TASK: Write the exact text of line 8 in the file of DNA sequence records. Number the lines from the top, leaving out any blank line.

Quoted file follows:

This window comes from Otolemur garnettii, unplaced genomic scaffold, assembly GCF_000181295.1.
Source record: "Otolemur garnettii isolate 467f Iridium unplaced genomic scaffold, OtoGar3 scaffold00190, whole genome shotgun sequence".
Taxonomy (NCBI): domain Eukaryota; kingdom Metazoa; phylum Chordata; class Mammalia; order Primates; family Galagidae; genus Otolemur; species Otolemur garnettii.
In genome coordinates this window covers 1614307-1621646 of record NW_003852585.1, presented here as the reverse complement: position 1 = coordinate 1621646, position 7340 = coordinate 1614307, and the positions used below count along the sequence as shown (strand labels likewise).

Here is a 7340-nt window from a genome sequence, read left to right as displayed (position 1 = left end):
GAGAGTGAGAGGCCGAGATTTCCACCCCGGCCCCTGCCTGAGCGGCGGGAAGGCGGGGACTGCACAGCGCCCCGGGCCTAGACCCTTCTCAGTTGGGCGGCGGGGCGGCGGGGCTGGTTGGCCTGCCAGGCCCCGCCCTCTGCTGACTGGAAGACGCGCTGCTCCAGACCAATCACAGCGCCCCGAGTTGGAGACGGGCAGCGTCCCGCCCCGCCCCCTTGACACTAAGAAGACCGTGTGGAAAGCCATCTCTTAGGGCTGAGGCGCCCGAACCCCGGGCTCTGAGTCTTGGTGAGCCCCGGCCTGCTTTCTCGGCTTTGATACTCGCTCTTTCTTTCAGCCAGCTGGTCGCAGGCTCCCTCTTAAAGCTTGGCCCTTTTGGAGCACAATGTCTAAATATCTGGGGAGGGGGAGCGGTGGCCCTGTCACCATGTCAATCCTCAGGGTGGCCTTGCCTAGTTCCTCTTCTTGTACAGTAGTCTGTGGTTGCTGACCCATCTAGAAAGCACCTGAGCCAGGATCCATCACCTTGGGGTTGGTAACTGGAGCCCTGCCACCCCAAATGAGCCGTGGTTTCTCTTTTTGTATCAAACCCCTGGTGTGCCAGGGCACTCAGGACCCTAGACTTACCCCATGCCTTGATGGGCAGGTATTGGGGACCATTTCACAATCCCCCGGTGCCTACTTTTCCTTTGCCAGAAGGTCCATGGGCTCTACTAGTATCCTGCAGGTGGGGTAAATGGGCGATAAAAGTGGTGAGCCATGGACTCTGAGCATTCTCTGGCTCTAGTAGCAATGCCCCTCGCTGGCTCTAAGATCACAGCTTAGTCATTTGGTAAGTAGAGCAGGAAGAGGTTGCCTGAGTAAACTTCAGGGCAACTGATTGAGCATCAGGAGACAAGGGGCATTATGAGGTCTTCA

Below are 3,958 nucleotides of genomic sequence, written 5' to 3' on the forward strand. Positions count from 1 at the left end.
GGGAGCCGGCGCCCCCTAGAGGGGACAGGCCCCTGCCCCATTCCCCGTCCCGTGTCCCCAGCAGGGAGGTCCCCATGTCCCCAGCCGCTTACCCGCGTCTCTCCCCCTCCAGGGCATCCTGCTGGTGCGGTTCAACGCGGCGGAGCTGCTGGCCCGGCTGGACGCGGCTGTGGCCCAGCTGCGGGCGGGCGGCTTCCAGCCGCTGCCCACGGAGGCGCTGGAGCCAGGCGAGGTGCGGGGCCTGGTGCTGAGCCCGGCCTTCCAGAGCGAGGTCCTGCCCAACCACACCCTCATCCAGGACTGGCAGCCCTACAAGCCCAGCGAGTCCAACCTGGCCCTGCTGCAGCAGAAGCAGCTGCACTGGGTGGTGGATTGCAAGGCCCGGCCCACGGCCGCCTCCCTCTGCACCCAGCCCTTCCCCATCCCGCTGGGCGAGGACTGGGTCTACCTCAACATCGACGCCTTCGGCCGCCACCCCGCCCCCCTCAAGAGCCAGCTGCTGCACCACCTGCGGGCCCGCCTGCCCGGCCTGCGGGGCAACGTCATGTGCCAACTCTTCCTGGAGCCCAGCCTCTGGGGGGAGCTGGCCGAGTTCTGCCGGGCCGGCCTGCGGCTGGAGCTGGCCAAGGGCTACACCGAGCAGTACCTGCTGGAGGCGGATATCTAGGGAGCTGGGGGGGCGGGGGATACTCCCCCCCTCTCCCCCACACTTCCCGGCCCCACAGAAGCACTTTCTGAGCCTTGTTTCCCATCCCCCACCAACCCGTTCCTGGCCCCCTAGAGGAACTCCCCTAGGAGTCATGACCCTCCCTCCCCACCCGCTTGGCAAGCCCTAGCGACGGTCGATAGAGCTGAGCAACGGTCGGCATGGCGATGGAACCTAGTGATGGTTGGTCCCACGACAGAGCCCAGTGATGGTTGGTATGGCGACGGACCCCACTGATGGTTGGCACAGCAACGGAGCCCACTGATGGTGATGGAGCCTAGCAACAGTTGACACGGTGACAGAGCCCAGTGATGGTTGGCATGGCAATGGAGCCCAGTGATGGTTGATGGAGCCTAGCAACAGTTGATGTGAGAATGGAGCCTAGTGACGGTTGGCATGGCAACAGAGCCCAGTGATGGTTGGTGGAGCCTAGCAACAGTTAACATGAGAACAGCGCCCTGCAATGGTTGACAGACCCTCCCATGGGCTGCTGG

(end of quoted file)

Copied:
GGGAGCCGGCGCCCCCTAGAGGGGACAGGCCCCTGCCCCATTCCCCGTCCCGTGTCCCCAGCAGGGAGGTCCCCATGTCCCCAGCCGCTTACCCGCGTCTCTCCCCCTCCAGGGCATCCTGCTGGTGCGGTTCAACGCGGCGGAGCTGCTGGCCCGGCTGGACGCGGCTGTGGCCCAGCTGCGGGCGGGCGGCTTCCAGCCGCTGCCCACGGAGGCGCTGGAGCCAGGCGAGGTGCGGGGCCTGGTGCTGAGCCCGGCCTTCCAGAGCGAGGTCCTGCCCAACCACACCCTCATCCAGGACTGGCAGCCCTACAAGCCCAGCGAGTCCAACCTGGCCCTGCTGCAGCAGAAGCAGCTGCACTGGGTGGTGGATTGCAAGGCCCGGCCCACGGCCGCCTCCCTCTGCACCCAGCCCTTCCCCATCCCGCTGGGCGAGGACTGGGTCTACCTCAACATCGACGCCTTCGGCCGCCACCCCGCCCCCCTCAAGAGCCAGCTGCTGCACCACCTGCGGGCCCGCCTGCCCGGCCTGCGGGGCAACGTCATGTGCCAACTCTTCCTGGAGCCCAGCCTCTGGGGGGAGCTGGCCGAGTTCTGCCGGGCCGGCCTGCGGCTGGAGCTGGCCAAGGGCTACACCGAGCAGTACCTGCTGGAGGCGGATATCTAGGGAGCTGGGGGGGCGGGGGATACTCCCCCCCTCTCCCCCACACTTCCCGGCCCCACAGAAGCACTTTCTGAGCCTTGTTTCCCATCCCCCACCAACCCGTTCCTGGCCCCCTAGAGGAACTCCCCTAGGAGTCATGACCCTCCCTCCCCACCCGCTTGGCAAGCCCTAGCGACGGTCGATAGAGCTGAGCAACGGTCGGCATGGCGATGGAACCTAGTGATGGTTGGTCCCACGACAGAGCCCAGTGATGGTTGGTATGGCGACGGACCCCACTGATGGTTGGCACAGCAACGGAGCCCACTGATGGTGATGGAGCCTAGCAACAGTTGACACGGTGACAGAGCCCAGTGATGGTTGGCATGGCAATGGAGCCCAGTGATGGTTGATGGAGCCTAGCAACAGTTGATGTGAGAATGGAGCCTAGTGACGGTTGGCATGGCAACAGAGCCCAGTGATGGTTGGTGGAGCCTAGCAACAGTTAACATGAGAACAGCGCCCTGCAATGGTTGACAGACCCTCCCATGGGCTGCTGG